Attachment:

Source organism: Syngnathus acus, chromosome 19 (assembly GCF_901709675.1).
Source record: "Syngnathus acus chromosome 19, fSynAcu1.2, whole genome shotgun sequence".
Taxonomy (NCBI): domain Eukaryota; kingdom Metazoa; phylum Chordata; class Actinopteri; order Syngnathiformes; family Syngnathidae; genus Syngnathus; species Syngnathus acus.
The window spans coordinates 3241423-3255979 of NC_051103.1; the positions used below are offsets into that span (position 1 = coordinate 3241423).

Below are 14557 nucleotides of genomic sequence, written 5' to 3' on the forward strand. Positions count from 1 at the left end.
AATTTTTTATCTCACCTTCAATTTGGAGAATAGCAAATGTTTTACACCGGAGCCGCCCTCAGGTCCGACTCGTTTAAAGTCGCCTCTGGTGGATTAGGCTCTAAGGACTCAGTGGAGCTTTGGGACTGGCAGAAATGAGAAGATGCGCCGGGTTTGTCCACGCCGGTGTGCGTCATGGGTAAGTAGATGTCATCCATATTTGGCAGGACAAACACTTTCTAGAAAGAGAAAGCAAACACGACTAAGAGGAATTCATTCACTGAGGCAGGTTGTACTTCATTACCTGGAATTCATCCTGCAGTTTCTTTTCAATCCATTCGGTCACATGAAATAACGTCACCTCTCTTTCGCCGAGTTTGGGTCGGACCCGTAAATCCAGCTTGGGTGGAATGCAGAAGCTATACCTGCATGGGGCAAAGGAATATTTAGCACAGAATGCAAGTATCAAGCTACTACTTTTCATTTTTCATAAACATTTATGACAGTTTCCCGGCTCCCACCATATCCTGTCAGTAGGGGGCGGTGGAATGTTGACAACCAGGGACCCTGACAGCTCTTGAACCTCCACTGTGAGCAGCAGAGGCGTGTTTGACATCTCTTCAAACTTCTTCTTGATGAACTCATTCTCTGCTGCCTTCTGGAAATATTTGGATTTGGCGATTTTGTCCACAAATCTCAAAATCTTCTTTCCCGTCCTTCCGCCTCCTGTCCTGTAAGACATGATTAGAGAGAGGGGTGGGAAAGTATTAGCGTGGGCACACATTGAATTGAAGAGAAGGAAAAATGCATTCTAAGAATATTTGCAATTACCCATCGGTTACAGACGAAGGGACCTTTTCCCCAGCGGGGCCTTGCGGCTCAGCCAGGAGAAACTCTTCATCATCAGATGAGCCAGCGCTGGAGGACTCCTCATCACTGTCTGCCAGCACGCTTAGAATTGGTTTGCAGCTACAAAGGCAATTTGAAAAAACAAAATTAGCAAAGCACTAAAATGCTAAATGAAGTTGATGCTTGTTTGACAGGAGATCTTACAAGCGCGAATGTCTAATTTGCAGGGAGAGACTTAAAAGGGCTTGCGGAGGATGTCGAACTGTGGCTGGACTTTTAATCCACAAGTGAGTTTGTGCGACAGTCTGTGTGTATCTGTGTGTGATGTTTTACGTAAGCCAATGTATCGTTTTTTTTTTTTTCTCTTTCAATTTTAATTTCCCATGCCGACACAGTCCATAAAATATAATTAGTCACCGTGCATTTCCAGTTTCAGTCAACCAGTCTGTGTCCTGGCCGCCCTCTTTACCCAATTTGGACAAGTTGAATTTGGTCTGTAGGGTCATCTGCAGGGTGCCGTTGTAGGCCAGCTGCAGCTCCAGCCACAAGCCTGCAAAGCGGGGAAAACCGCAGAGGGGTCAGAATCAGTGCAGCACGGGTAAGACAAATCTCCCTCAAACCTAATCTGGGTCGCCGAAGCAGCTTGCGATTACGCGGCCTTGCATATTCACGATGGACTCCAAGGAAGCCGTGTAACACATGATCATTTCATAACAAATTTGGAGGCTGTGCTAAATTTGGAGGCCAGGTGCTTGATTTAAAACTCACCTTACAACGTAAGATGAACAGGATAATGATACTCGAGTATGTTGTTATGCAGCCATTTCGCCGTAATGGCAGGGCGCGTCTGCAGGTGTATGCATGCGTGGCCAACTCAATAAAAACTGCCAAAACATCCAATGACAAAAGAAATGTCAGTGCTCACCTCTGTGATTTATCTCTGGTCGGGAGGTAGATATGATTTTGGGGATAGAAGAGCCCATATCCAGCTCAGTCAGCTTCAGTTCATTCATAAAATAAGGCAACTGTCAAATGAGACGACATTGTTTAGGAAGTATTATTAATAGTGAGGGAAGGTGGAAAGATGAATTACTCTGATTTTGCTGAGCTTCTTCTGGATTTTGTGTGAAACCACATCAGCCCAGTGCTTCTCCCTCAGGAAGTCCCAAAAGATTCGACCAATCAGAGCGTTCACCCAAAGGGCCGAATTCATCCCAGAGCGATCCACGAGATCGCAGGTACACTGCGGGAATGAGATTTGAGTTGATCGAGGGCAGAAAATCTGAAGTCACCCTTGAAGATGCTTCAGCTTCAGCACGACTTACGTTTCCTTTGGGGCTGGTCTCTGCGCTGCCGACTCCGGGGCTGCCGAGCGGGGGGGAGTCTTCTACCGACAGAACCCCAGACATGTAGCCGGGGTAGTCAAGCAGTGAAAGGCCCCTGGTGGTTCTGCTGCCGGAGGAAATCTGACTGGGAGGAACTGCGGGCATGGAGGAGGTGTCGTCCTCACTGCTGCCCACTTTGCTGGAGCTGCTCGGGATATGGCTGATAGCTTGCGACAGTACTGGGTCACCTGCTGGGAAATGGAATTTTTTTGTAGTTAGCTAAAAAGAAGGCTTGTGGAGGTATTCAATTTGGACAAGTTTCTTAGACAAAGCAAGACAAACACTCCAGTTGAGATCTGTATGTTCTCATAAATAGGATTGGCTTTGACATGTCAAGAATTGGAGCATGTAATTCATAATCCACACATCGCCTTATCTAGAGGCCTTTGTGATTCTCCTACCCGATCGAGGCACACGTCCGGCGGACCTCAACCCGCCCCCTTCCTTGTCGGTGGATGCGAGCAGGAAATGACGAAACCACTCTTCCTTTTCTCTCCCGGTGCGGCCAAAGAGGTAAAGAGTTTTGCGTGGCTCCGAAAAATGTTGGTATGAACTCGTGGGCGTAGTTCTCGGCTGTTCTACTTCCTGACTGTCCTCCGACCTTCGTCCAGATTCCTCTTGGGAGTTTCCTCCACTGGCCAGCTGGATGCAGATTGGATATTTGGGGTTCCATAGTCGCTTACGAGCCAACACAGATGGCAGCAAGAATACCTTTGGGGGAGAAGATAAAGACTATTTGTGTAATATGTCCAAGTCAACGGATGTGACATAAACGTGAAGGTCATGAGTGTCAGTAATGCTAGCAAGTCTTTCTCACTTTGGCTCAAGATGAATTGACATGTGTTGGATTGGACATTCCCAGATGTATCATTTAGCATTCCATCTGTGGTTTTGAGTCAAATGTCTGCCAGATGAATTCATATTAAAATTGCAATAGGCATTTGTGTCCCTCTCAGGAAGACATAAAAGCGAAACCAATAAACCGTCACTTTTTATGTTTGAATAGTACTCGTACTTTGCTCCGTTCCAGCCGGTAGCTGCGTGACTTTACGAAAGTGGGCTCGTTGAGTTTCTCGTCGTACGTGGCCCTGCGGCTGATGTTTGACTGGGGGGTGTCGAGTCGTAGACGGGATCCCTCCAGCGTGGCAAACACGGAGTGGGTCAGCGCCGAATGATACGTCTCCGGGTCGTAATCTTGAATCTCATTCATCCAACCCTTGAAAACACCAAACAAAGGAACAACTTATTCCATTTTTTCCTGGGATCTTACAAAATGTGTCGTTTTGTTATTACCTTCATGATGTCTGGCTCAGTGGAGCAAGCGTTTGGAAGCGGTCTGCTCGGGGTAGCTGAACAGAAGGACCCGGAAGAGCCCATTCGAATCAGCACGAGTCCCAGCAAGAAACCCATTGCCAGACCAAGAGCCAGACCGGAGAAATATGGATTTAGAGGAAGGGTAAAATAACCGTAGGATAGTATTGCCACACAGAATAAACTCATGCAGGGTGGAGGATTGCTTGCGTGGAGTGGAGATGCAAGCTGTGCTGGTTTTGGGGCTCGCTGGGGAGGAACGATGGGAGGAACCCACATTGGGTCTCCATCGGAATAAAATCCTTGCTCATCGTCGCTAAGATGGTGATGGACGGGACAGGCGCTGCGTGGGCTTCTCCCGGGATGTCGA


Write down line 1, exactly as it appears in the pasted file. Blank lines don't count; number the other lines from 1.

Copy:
Source organism: Syngnathus acus, chromosome 19 (assembly GCF_901709675.1).